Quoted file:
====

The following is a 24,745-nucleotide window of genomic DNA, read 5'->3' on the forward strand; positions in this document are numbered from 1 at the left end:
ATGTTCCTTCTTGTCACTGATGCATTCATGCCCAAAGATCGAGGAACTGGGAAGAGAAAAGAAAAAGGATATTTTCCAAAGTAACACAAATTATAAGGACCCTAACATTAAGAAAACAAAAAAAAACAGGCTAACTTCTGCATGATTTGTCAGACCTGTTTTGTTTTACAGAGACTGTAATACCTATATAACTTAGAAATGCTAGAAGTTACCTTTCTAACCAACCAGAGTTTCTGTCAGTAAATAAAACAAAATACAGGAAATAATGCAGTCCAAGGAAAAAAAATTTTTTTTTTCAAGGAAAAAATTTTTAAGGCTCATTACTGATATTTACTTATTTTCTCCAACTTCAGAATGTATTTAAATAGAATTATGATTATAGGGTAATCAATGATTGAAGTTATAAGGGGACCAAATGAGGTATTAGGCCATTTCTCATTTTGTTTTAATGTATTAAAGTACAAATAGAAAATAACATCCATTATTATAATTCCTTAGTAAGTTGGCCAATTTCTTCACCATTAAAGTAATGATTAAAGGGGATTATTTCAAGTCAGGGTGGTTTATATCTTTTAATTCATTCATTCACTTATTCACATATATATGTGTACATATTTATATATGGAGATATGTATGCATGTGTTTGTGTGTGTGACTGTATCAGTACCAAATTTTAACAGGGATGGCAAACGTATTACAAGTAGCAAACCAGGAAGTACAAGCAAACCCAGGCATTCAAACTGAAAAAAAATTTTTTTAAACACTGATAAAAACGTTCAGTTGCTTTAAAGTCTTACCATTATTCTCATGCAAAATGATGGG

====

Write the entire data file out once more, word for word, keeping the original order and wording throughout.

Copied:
The following is a 24,745-nucleotide window of genomic DNA, read 5'->3' on the forward strand; positions in this document are numbered from 1 at the left end:
ATGTTCCTTCTTGTCACTGATGCATTCATGCCCAAAGATCGAGGAACTGGGAAGAGAAAAGAAAAAGGATATTTTCCAAAGTAACACAAATTATAAGGACCCTAACATTAAGAAAACAAAAAAAAACAGGCTAACTTCTGCATGATTTGTCAGACCTGTTTTGTTTTACAGAGACTGTAATACCTATATAACTTAGAAATGCTAGAAGTTACCTTTCTAACCAACCAGAGTTTCTGTCAGTAAATAAAACAAAATACAGGAAATAATGCAGTCCAAGGAAAAAAAATTTTTTTTTTCAAGGAAAAAATTTTTAAGGCTCATTACTGATATTTACTTATTTTCTCCAACTTCAGAATGTATTTAAATAGAATTATGATTATAGGGTAATCAATGATTGAAGTTATAAGGGGACCAAATGAGGTATTAGGCCATTTCTCATTTTGTTTTAATGTATTAAAGTACAAATAGAAAATAACATCCATTATTATAATTCCTTAGTAAGTTGGCCAATTTCTTCACCATTAAAGTAATGATTAAAGGGGATTATTTCAAGTCAGGGTGGTTTATATCTTTTAATTCATTCATTCACTTATTCACATATATATGTGTACATATTTATATATGGAGATATGTATGCATGTGTTTGTGTGTGTGACTGTATCAGTACCAAATTTTAACAGGGATGGCAAACGTATTACAAGTAGCAAACCAGGAAGTACAAGCAAACCCAGGCATTCAAACTGAAAAAAAATTTTTTTAAACACTGATAAAAACGTTCAGTTGCTTTAAAGTCTTACCATTATTCTCATGCAAAATGATGGG